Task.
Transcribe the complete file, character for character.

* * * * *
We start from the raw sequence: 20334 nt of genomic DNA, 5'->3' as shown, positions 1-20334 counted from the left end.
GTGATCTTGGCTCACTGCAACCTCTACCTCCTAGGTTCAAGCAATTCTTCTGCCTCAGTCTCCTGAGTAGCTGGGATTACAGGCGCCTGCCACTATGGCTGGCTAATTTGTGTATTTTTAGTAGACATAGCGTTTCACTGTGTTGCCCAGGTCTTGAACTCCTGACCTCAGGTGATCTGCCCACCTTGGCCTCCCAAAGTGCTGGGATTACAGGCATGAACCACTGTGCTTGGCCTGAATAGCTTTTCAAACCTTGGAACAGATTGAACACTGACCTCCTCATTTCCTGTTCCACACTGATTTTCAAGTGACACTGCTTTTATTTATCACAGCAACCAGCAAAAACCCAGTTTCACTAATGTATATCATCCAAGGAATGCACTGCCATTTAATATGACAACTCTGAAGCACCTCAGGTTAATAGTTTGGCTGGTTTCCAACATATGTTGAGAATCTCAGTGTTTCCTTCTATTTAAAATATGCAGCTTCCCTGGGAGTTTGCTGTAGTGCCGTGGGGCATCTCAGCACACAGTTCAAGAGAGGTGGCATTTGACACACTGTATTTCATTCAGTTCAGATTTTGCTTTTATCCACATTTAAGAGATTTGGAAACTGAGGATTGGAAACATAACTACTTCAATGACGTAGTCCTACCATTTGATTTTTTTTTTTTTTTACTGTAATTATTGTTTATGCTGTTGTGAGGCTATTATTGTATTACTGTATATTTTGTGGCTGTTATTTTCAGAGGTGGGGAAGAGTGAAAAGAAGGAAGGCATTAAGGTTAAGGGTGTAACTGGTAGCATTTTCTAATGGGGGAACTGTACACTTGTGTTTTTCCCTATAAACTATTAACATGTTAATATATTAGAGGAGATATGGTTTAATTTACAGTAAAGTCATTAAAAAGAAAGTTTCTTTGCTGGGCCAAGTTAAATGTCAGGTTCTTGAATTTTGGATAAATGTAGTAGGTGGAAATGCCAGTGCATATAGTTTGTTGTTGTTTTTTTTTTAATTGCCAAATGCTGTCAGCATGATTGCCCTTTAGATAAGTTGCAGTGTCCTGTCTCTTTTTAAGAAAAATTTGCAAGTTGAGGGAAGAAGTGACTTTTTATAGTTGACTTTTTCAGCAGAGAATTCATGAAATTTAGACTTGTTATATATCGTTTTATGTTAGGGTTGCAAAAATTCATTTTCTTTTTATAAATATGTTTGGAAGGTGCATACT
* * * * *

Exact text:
We start from the raw sequence: 20334 nt of genomic DNA, 5'->3' as shown, positions 1-20334 counted from the left end.
GTGATCTTGGCTCACTGCAACCTCTACCTCCTAGGTTCAAGCAATTCTTCTGCCTCAGTCTCCTGAGTAGCTGGGATTACAGGCGCCTGCCACTATGGCTGGCTAATTTGTGTATTTTTAGTAGACATAGCGTTTCACTGTGTTGCCCAGGTCTTGAACTCCTGACCTCAGGTGATCTGCCCACCTTGGCCTCCCAAAGTGCTGGGATTACAGGCATGAACCACTGTGCTTGGCCTGAATAGCTTTTCAAACCTTGGAACAGATTGAACACTGACCTCCTCATTTCCTGTTCCACACTGATTTTCAAGTGACACTGCTTTTATTTATCACAGCAACCAGCAAAAACCCAGTTTCACTAATGTATATCATCCAAGGAATGCACTGCCATTTAATATGACAACTCTGAAGCACCTCAGGTTAATAGTTTGGCTGGTTTCCAACATATGTTGAGAATCTCAGTGTTTCCTTCTATTTAAAATATGCAGCTTCCCTGGGAGTTTGCTGTAGTGCCGTGGGGCATCTCAGCACACAGTTCAAGAGAGGTGGCATTTGACACACTGTATTTCATTCAGTTCAGATTTTGCTTTTATCCACATTTAAGAGATTTGGAAACTGAGGATTGGAAACATAACTACTTCAATGACGTAGTCCTACCATTTGATTTTTTTTTTTTTTTACTGTAATTATTGTTTATGCTGTTGTGAGGCTATTATTGTATTACTGTATATTTTGTGGCTGTTATTTTCAGAGGTGGGGAAGAGTGAAAAGAAGGAAGGCATTAAGGTTAAGGGTGTAACTGGTAGCATTTTCTAATGGGGGAACTGTACACTTGTGTTTTTCCCTATAAACTATTAACATGTTAATATATTAGAGGAGATATGGTTTAATTTACAGTAAAGTCATTAAAAAGAAAGTTTCTTTGCTGGGCCAAGTTAAATGTCAGGTTCTTGAATTTTGGATAAATGTAGTAGGTGGAAATGCCAGTGCATATAGTTTGTTGTTGTTTTTTTTTTAATTGCCAAATGCTGTCAGCATGATTGCCCTTTAGATAAGTTGCAGTGTCCTGTCTCTTTTTAAGAAAAATTTGCAAGTTGAGGGAAGAAGTGACTTTTTATAGTTGACTTTTTCAGCAGAGAATTCATGAAATTTAGACTTGTTATATATCGTTTTATGTTAGGGTTGCAAAAATTCATTTTCTTTTTATAAATATGTTTGGAAGGTGCATACT